In traditional enzyme kinetics, one considers separate steps of reactant binding to and release from the enzyme and even isomerization of enzyme–reactant complexes, which leads to the classical Michaelis–Menten expression3, 68. For one reactant and irreversible conversion, this reads:

- (7)

where *V*_{max, j} is the maximal rate of reaction *j* and *K*_{m, (i, j)} is the Michaelis constant of reactant *i* in reaction *j*, i.e. the concentration of reactant *i* leading to half-maximal rate. A basic assumption is that the enzyme concentration *E*_{j} is much lower than the reactant concentrations, thereby allowing for a quasi-steady state of the enzyme-bound complexes. Here, the rate is proportional to the enzyme concentration, which is hidden in the maximal rate (*V*_{max, j} = *E*_{j}·*k*_{cat}, with *k*_{cat} turnover number of enzyme *j*). This approach can be extended to cases with several reactants, reversible conversion of substrate into products, various sequences of reactant binding, or the effect of modifiers (see textbooks such as Cornish-Bowden14 and Klipp *et al.*55). Simplifications of complicated rate laws for multiple reactants with a high number of parameters lead to convenience kinetics67.

In metabolic modelling studies, approximative kinetic formats are used (for a recent review, see Heijnen38). One assumes that the rate is proportional to the enzyme concentration. The rates [equation (3)] are normalized with respect to a reference state, which is usually a steady state. This leads to the general expression:

- (8)

where the superscript 0 denotes the values in the reference state and **E**_{c} is the matrix of concentration elasticities given in equation (6). One example is so-called ‘linear-logarithmic kinetics’:

- (9)

where **I** is the *r* × *r* identity matrix. Another example is an approximation of the power law kinetics:

- (10)

Sigmoid dependence of rates on reactant concentrations can sometimes be observed, e.g. if the enzyme has several subunits. They are described by Hill kinetics

- (11)

(where *n* is called the Hill coefficient) or by more detailed kinetic laws, such as those suggested by Monod and colleagues69 and Koshland and colleagues60.

Most of these kinetic expressions have been developed for metabolic reactions catalysed by enzymes and they are subject of specific assumptions. Currently they are used to describe various types of reactions and protein–protein or protein–nucleic acid interactions. In some cases, their appropriateness remains to be proved. This can be done as soon as their respective kinetics can be assessed experimentally.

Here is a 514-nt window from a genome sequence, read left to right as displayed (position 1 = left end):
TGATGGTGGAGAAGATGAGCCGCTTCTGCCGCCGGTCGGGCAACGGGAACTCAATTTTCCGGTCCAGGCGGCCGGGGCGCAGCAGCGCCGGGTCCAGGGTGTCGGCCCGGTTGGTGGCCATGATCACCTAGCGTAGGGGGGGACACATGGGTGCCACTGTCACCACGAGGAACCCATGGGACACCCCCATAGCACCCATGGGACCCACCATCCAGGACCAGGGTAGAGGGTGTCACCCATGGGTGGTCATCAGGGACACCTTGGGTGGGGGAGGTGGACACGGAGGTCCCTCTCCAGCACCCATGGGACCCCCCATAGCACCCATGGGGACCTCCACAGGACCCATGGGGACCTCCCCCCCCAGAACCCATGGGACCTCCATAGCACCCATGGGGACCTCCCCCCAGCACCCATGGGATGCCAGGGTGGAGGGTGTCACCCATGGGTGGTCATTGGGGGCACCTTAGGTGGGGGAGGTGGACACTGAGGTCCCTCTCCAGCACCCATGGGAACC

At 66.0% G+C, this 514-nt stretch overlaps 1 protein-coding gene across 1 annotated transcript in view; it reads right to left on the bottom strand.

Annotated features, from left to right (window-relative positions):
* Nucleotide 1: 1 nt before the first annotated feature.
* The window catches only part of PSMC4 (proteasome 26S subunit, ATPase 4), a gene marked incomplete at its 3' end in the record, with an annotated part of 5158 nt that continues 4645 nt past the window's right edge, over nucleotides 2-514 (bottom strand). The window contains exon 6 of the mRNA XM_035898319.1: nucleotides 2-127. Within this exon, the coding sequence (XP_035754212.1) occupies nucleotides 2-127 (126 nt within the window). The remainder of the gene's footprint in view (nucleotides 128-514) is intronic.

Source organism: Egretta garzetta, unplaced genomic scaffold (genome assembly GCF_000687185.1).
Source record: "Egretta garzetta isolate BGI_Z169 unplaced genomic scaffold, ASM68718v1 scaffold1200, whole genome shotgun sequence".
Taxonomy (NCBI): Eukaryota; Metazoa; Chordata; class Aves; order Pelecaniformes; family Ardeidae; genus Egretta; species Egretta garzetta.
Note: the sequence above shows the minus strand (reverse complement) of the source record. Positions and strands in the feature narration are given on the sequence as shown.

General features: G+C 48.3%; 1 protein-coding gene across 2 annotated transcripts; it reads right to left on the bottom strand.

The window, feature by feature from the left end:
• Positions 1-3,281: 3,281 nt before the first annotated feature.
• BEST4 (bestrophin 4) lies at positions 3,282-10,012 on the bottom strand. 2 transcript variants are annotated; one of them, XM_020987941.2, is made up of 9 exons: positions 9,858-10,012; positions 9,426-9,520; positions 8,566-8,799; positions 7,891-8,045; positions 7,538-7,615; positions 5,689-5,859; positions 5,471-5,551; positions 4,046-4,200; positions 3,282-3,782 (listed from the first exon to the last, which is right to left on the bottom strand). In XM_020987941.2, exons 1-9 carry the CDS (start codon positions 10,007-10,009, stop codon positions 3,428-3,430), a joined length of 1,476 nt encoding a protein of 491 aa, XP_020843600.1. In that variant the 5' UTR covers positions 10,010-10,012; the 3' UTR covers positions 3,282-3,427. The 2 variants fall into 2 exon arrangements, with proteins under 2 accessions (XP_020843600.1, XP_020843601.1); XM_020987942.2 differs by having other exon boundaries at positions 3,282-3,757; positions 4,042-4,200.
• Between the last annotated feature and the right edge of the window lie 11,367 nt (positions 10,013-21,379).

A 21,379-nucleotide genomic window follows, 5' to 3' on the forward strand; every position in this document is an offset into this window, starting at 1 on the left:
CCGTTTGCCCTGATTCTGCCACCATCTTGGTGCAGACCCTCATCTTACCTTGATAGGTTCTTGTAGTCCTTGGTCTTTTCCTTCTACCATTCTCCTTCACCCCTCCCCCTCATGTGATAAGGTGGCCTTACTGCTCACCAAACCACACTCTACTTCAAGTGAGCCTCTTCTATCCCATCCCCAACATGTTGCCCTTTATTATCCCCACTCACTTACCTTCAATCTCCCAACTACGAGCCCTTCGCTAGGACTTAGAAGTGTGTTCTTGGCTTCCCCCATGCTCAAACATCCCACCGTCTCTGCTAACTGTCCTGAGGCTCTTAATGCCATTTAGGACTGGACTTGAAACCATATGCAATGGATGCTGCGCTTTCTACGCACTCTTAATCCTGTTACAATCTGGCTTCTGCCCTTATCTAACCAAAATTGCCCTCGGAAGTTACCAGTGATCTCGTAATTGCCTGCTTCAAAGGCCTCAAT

The stoichiometric matrix **N** introduced in equation (2) contains the information about the network structure in the sense of producing and degrading reactions. It does not describe activating or inhibiting interactions by compounds that are not reactants of the considered reaction. Such information is stored in the rate laws and hence in the elasticity coefficients (equation 6). Analysis of the matrix **N** provides two additional results. First, solving the steady state equation in terms of the rates *v*_{j} is mathematically equivalent to solving the matrix equation **N**·**K** = **0**. Every admissible set of fluxes, i.e. rates in steady state, is a linear combination of the columns vectors of **K**, which is a representation of the Kernel space of **N**, i.e. the space of solutions of the matrix equation. Solving the matrix equation **G**·**N** = **0** provides all conservation relations of the system at any state expressed as **G**·**c** = *const*.

ODE systems for biochemical networks can be simulated by using general purpose mathematical tools, but there exist also a number of specific tools that simplify this task (for an overview, see Klipp *et al.*56). Note that some of these tools allow switching from a quasi-continuous and deterministic simulation to a discrete and stochastic simulation of one and the same model, provided that all rates follow mass action kinetics.